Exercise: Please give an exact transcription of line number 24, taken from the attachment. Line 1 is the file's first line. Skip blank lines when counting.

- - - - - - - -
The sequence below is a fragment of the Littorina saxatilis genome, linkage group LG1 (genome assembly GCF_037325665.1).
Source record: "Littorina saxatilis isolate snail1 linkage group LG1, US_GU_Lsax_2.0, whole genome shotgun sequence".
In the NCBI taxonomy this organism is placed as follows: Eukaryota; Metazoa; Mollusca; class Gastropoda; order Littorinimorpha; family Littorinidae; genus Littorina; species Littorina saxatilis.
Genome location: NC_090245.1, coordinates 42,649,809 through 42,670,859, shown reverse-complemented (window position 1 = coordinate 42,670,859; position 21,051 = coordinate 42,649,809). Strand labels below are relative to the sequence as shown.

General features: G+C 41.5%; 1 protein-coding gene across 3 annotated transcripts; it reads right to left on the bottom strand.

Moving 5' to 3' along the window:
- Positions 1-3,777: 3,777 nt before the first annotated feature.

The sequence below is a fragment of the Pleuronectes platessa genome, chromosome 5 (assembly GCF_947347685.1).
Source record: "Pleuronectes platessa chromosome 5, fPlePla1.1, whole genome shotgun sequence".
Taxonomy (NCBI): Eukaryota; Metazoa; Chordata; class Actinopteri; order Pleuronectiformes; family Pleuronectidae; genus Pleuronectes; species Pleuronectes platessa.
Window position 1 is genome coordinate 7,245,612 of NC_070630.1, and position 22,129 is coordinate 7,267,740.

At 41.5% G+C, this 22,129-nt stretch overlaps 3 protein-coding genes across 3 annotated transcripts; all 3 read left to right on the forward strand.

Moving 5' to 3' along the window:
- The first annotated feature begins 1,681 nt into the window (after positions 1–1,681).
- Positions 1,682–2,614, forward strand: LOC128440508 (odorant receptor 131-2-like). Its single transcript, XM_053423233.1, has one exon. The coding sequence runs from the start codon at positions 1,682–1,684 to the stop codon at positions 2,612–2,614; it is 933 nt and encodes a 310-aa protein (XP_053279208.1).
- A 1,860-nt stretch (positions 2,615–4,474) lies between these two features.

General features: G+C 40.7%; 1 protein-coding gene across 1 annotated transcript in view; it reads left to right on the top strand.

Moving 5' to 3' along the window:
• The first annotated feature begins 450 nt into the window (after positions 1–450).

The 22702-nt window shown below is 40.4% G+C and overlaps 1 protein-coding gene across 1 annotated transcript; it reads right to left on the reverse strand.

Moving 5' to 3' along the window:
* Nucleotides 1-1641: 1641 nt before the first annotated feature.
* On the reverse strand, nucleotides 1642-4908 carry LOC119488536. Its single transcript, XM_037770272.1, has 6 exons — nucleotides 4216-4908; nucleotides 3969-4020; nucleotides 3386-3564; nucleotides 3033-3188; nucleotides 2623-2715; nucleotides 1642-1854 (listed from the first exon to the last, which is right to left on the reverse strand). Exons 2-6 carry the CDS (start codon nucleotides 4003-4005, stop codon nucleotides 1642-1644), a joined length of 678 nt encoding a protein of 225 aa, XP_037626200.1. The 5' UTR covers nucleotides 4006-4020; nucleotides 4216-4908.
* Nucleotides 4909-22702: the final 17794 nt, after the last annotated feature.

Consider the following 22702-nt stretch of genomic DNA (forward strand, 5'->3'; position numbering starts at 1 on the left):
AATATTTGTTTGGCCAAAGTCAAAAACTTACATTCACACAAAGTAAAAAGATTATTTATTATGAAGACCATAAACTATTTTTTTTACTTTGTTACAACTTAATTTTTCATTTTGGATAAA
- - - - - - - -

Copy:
* Nucleotides 4909-22702: the final 17794 nt, after the last annotated feature.